Last summer, Michigan finalized a new contract with Beilein that was expected to keep him as the program’s head coach through the 2022-23 season. The plan was to keep him in Ann Arbor until he decided to retire from coaching. 

This all came after Beilein’s dicussions with the Pistons in the spring. After going through the process in May, Beilein ultimately opted to remove his name from consideration once he found out he wasn’t the team’s top choice. He expressed his interest in coaching professional basketball. But, at the time, said he believed he was meant to finish his coaching career at Michigan. 

“It became very clear to me where I was meant to finish coaching,” Beilein told the Free Press last June. “If you followed my career, it was ‘you’ve built this up, you’ve got it right and you leave the program in better shape than you found it.’ And then go and do it again somewhere else.

“I wasn’t offered the (Pistons) job. I was a finalist, but I wasn’t offered the job. And I decided rather than to go through it more, I knew where I needed to be.”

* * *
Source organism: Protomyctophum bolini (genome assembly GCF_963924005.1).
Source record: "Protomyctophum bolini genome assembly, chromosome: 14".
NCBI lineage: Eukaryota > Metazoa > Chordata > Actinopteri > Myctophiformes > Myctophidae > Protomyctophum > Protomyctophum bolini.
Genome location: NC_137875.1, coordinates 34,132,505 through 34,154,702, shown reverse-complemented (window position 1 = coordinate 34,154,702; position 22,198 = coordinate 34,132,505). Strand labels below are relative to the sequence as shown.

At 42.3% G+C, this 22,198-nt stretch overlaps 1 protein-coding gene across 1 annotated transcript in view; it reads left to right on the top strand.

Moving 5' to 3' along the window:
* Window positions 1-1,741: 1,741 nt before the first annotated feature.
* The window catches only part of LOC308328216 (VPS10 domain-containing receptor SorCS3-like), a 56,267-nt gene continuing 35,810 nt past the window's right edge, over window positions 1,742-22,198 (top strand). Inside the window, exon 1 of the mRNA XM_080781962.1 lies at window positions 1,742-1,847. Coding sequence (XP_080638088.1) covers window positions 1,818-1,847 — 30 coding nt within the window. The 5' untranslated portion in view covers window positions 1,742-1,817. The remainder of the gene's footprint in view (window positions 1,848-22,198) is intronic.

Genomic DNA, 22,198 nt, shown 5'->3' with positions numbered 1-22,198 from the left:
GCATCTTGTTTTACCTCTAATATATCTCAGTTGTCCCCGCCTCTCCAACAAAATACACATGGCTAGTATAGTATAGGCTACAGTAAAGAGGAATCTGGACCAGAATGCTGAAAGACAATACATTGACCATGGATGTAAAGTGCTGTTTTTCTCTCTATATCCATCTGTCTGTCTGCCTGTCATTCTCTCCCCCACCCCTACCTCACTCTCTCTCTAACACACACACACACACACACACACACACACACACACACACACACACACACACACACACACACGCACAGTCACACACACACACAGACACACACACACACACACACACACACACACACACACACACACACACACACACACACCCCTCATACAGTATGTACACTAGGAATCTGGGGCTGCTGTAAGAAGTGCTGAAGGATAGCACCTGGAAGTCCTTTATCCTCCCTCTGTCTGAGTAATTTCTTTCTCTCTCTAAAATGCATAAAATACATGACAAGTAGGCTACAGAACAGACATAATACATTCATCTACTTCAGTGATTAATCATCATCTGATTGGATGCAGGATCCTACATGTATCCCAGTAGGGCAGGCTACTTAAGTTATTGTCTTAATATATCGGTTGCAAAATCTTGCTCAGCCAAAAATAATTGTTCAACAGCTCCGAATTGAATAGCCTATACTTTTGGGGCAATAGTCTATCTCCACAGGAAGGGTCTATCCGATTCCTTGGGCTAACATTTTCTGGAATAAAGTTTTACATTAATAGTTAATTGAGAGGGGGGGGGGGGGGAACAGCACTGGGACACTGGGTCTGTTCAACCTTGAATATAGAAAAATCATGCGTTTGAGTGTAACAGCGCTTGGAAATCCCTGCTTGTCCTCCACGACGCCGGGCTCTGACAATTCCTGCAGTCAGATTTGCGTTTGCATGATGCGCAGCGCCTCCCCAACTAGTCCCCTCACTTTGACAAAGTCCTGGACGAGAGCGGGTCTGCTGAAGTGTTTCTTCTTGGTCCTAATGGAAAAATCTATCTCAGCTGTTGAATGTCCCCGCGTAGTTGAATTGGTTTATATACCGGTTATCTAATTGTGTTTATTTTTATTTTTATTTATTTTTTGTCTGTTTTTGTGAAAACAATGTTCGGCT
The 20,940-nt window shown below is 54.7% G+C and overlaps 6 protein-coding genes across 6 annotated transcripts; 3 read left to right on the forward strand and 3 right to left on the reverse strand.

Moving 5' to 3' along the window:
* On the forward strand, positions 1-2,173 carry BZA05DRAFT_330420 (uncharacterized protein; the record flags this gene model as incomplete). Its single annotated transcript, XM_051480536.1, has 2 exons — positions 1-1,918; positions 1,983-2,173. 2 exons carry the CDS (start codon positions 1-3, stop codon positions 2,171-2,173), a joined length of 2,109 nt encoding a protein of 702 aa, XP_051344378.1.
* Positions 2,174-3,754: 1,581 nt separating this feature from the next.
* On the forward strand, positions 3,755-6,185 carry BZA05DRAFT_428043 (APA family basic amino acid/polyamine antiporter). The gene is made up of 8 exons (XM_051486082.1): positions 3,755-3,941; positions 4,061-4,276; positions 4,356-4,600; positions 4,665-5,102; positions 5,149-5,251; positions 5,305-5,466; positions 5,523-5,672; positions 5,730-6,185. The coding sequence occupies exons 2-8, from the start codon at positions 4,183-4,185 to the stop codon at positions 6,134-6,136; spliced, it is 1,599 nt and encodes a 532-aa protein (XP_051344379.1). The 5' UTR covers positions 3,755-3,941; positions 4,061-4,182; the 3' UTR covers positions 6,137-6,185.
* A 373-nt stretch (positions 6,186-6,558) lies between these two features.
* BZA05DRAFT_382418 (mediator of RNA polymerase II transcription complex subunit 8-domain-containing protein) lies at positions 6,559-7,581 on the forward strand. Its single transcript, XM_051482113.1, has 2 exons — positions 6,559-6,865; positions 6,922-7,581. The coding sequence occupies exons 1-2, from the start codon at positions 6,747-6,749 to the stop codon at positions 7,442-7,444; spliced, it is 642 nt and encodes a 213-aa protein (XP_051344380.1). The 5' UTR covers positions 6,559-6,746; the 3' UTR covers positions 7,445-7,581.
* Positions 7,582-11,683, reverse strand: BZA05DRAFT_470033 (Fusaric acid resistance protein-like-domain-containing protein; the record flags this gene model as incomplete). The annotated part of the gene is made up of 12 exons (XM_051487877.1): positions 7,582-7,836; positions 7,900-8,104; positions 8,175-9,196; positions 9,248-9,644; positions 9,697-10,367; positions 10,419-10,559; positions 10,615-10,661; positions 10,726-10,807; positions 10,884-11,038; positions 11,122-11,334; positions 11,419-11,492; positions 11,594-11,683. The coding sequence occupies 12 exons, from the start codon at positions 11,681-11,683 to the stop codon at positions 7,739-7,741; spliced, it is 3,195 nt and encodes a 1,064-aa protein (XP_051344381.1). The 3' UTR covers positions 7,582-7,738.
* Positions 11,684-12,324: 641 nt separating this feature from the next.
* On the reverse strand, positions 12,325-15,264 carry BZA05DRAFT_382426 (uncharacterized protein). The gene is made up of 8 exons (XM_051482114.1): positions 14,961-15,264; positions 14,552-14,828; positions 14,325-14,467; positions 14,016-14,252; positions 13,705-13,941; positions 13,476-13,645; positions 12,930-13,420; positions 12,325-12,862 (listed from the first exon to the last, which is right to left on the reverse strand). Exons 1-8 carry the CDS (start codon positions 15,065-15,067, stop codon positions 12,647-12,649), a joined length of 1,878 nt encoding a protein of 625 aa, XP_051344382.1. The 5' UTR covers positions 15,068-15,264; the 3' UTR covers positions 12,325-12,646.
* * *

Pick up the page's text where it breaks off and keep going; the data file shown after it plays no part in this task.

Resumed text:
Things do change, obviously.

A source with learning of the circumstance told the Free Press on Monday that, after Beilein’s discussions with the Pistons a year ago, Michigan athletic chief Warde Manuel ended up persuaded that Beilein would leave Michigan if/when he got another idea from an expert group.

Manuel, per the source, has had a short rundown of applicants prepared since that time. Michigan athletic office initiative has begun the way toward inspecting future hopefuls, however no names have been clarified as of now.

Just like the case amid a year ago’s NBA talks: Beilein’s choice to engage star offers wasn’t monetarily spurred, but instead a continuous want for the 66-year-old mentor to take a stab at instructing in the NBA before resigning.

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Liverpool vs Barcelona: The ball boy who helped Reds complete a Champions League miracle

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Trent Alexander-Arnold has been hailed as a genius for the quick corner kick that led to Liverpool’s fourth and deciding goal last night. Yet to begin to understand the pursuit of impossible it is best to start with the instructions and the even spread of information.